Warren Sheather, the Armidale Extra gardening columnist, whose work was enjoyed by many readers, passed away in August.
For about 30 years, Warren wrote columns - mostly on native plants - for the Armidale Extra, The Armidale Express and previously the New Englander magazine.
"I was approached by a journalist from The Armidale Express between 25 and 30 years ago (and asked) if I would be interested in writing articles on native plants in conjunction with various other people over the years who have written columns about exotics and that seems to work quite well," Warren recalled when interviewed in December 2017 about his column.
His knowledge and enthusiasm for native plants was something he shared with readers.
He would write about the environment in general but native plants in particular, their cultivation and descriptions of various species.
It was a topic he was passionate about, because he felt that while a lot of gardeners had a great deal of knowledge about exotic plants, there was large gaps in their knowledge of native plants.
Something Warren always tried to do in his writing was to enthuse people about growing some native plants.
Another emphasis he focused on was birds. In his own garden - which was all native plants - Warren discovered that bird numbers had increased, to the point where he had a bird list that had 90 different species on it.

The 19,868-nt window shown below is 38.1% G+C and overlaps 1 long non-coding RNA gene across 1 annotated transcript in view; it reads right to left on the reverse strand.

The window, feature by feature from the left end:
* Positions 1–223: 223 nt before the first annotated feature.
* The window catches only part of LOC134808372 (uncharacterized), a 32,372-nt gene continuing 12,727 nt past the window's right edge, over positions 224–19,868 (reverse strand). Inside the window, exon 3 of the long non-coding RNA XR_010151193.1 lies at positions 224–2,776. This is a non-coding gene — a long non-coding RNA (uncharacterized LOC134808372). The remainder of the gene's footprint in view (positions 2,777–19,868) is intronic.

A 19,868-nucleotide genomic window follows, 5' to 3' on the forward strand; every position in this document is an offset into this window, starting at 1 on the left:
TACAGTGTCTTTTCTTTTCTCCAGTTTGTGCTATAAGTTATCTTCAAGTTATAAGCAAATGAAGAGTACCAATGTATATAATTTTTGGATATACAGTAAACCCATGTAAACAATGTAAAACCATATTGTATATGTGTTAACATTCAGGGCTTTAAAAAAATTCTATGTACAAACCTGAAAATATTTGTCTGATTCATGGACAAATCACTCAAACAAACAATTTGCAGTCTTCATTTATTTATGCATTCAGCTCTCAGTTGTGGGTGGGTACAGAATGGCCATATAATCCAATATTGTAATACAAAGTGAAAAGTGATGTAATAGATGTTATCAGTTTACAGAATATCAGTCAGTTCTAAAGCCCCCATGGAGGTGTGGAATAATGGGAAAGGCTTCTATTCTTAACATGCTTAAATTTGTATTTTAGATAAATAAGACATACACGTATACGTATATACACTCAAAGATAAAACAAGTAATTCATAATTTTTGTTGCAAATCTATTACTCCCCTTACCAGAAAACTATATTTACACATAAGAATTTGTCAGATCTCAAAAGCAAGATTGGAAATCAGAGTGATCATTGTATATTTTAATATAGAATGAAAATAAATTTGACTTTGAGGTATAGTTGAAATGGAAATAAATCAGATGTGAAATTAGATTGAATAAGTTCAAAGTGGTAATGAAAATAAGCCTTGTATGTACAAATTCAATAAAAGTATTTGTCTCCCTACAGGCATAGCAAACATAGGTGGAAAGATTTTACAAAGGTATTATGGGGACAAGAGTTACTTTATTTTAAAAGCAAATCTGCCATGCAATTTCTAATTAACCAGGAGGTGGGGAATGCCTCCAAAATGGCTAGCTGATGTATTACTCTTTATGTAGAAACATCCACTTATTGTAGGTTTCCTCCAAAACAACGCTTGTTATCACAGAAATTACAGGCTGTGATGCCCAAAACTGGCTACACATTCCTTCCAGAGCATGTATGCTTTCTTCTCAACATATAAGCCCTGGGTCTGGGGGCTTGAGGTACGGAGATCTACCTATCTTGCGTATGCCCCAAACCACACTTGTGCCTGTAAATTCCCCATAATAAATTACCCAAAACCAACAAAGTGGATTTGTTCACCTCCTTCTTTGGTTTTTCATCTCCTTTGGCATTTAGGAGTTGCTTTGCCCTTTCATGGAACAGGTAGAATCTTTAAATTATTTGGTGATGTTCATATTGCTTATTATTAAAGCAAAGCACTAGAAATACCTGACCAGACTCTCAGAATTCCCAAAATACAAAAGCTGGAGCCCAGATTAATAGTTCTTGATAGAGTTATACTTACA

"Not only is growing native plants horticulturally very interesting and very colourful, but also has a big influence on the birdlife in the local area," he said in the 2017 interview.
Warren often received feedback from gardeners and readers. He would get stopped in the street, where people had questions about the plants he had described.
Because of the column, people often stopped him when he and his wife Gail were in town and asked for advice about growing native plants. He was pleased that there was interest shown in native plants, thanks to the exposure that native plants had received in his columns.
Warren was a life member of the Australian Plants Society, and had worked as a professional officer in UNE's Department of Botany from 1978 to 1995.